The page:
Outside of pandemic emergencies addressed by Congress and/or the president, unsubsidized loans require the borrower to pay the accumulated interest. But not until you graduate, drop out, or otherwise fail to qualify as a full-time student.

The suspended interest rate on undergraduate loans beginning July 1, 2020, was 2.75%. For graduate students and professional-degree seekers, it was 4.3%. Parents PLUS loans checked in at 5.3%.

Your annual Stafford Loan limit for unsubsidized loans ranges from $5,500 to $12,500, depending on your year in school and whether you are claimed as a dependent on someone’s tax return (see the bullet points above).

If you are financially independent, you’re eligible for a larger loan. If you’re financially dependent but your parents are ineligible for Parent PLUS loans, you’re permitted the same maximum loans as if you were independent.

Graduate students have access to unsubsidized Stafford loans. There is no requirement to demonstrate financial need, which means that almost anyone is eligible.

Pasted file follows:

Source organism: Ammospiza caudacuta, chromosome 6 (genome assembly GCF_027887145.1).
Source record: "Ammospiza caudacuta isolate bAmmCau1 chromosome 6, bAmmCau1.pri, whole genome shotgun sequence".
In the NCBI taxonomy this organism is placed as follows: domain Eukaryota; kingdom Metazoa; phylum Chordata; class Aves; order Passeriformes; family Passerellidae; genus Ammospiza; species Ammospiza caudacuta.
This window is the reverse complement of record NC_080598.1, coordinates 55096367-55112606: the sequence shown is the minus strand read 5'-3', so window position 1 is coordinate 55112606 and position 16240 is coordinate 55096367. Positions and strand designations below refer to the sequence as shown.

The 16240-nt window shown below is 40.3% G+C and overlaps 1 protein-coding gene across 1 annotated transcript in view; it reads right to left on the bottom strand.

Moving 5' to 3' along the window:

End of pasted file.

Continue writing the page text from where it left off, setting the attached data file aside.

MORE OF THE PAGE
There are, however, limits on how much you can borrow. If you’re a graduate student, you have a higher annual limit of $20,500. In total, your undergraduate and graduate Stafford Loans cannot exceed $138,500. The highest limits are reserved for medical students: You may borrow up to $40,500 annually and $224,000 in total.

Additional financial aid may be available in the form of grants and scholarships for graduate students.

To apply for a Stafford loan, complete the Free Application for Federal Student Aid (FAFSA).

Direct Consolidation Loans